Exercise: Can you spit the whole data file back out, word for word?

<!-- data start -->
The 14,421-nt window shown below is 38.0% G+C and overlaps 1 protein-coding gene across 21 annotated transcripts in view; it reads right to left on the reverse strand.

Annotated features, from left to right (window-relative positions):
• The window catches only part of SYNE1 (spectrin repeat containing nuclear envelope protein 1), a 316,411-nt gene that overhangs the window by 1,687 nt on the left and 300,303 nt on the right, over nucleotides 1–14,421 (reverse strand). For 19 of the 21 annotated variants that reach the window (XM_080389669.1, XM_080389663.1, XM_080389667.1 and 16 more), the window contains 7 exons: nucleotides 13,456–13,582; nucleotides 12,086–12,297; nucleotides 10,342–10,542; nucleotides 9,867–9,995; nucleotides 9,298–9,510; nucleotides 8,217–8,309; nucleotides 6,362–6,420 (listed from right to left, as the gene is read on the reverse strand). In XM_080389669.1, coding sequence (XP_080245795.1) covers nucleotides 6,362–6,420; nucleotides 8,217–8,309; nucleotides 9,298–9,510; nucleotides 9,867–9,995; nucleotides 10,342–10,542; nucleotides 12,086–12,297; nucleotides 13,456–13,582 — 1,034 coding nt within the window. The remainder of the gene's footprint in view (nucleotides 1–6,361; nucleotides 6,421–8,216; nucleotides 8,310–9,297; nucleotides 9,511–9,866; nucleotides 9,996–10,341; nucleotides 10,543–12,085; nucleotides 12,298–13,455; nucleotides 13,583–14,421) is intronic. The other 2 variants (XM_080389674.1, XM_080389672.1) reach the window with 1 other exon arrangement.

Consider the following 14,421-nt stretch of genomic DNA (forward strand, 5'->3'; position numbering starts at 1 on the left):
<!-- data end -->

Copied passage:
The 14,421-nt window shown below is 38.0% G+C and overlaps 1 protein-coding gene across 21 annotated transcripts in view; it reads right to left on the reverse strand.

Annotated features, from left to right (window-relative positions):
• The window catches only part of SYNE1 (spectrin repeat containing nuclear envelope protein 1), a 316,411-nt gene that overhangs the window by 1,687 nt on the left and 300,303 nt on the right, over nucleotides 1–14,421 (reverse strand). For 19 of the 21 annotated variants that reach the window (XM_080389669.1, XM_080389663.1, XM_080389667.1 and 16 more), the window contains 7 exons: nucleotides 13,456–13,582; nucleotides 12,086–12,297; nucleotides 10,342–10,542; nucleotides 9,867–9,995; nucleotides 9,298–9,510; nucleotides 8,217–8,309; nucleotides 6,362–6,420 (listed from right to left, as the gene is read on the reverse strand). In XM_080389669.1, coding sequence (XP_080245795.1) covers nucleotides 6,362–6,420; nucleotides 8,217–8,309; nucleotides 9,298–9,510; nucleotides 9,867–9,995; nucleotides 10,342–10,542; nucleotides 12,086–12,297; nucleotides 13,456–13,582 — 1,034 coding nt within the window. The remainder of the gene's footprint in view (nucleotides 1–6,361; nucleotides 6,421–8,216; nucleotides 8,310–9,297; nucleotides 9,511–9,866; nucleotides 9,996–10,341; nucleotides 10,543–12,085; nucleotides 12,298–13,455; nucleotides 13,583–14,421) is intronic. The other 2 variants (XM_080389674.1, XM_080389672.1) reach the window with 1 other exon arrangement.

Consider the following 14,421-nt stretch of genomic DNA (forward strand, 5'->3'; position numbering starts at 1 on the left):